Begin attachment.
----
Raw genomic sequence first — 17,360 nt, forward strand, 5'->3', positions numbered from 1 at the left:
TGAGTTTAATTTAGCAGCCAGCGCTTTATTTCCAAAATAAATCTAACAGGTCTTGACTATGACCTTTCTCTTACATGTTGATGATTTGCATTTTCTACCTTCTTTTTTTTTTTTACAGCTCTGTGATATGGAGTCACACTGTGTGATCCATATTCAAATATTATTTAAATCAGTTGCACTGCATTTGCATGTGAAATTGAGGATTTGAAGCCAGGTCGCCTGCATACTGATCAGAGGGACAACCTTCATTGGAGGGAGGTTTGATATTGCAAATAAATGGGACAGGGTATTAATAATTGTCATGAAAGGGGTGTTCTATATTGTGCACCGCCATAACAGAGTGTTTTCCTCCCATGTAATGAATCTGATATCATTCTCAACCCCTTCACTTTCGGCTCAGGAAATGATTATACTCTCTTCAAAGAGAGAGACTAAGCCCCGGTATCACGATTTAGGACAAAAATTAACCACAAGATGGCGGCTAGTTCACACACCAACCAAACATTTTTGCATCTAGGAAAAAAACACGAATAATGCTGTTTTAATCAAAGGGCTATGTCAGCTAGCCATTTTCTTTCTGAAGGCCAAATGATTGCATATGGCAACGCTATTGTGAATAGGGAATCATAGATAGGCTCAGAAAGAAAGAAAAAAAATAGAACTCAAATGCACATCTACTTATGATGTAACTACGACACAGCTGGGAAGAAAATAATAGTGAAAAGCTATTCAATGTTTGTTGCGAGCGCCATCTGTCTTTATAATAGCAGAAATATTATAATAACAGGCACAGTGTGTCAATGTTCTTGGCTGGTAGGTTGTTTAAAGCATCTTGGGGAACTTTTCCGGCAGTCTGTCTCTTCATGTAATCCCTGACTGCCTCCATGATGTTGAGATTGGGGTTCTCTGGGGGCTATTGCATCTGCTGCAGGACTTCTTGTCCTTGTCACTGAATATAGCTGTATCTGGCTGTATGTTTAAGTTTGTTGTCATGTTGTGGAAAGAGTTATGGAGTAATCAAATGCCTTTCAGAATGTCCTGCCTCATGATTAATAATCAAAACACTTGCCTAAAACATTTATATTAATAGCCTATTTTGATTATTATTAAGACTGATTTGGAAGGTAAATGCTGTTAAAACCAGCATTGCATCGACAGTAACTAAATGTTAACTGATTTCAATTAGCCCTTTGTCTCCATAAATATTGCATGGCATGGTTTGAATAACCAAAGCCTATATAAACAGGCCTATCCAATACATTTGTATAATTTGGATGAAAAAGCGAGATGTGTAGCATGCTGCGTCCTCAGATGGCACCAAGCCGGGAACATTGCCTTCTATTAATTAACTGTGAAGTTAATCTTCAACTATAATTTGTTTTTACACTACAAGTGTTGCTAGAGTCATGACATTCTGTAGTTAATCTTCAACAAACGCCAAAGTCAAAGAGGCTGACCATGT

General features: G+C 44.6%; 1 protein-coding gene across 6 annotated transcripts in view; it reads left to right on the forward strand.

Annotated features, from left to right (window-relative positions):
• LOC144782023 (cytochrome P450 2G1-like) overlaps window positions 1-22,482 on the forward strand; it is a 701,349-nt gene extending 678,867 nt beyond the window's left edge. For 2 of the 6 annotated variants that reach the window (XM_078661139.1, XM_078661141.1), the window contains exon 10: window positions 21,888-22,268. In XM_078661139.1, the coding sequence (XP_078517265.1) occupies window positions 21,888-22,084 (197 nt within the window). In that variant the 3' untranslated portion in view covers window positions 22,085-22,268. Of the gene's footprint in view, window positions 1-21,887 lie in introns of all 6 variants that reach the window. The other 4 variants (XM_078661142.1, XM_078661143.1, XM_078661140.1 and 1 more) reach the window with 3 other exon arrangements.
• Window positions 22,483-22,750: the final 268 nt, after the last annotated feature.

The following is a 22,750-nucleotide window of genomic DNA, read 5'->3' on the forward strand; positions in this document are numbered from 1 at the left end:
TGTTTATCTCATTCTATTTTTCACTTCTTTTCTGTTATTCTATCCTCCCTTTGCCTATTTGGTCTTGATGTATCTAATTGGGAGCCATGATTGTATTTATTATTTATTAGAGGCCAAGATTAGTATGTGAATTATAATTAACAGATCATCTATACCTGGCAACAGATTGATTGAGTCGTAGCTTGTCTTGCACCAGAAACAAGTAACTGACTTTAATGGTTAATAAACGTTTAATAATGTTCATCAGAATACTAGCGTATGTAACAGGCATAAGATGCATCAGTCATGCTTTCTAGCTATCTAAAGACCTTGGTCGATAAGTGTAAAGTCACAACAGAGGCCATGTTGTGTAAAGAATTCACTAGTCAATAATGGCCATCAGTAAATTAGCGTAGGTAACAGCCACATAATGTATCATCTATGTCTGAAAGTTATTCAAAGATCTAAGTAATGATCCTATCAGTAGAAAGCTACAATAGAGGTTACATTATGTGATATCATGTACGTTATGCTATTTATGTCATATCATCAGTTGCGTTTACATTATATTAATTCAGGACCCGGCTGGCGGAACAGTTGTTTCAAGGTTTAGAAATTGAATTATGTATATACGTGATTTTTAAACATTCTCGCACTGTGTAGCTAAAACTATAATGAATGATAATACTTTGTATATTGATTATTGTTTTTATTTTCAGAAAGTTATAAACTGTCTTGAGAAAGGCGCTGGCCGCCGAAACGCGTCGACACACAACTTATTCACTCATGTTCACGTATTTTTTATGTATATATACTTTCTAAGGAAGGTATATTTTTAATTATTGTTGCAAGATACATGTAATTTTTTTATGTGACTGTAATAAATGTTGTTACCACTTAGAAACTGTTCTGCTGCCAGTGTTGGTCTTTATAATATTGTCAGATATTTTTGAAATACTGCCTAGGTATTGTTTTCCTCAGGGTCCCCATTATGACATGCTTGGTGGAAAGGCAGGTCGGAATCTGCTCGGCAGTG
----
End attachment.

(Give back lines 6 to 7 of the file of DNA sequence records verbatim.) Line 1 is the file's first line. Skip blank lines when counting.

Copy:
• Window positions 22,483-22,750: the final 268 nt, after the last annotated feature.

The following is a 22,750-nucleotide window of genomic DNA, read 5'->3' on the forward strand; positions in this document are numbered from 1 at the left end: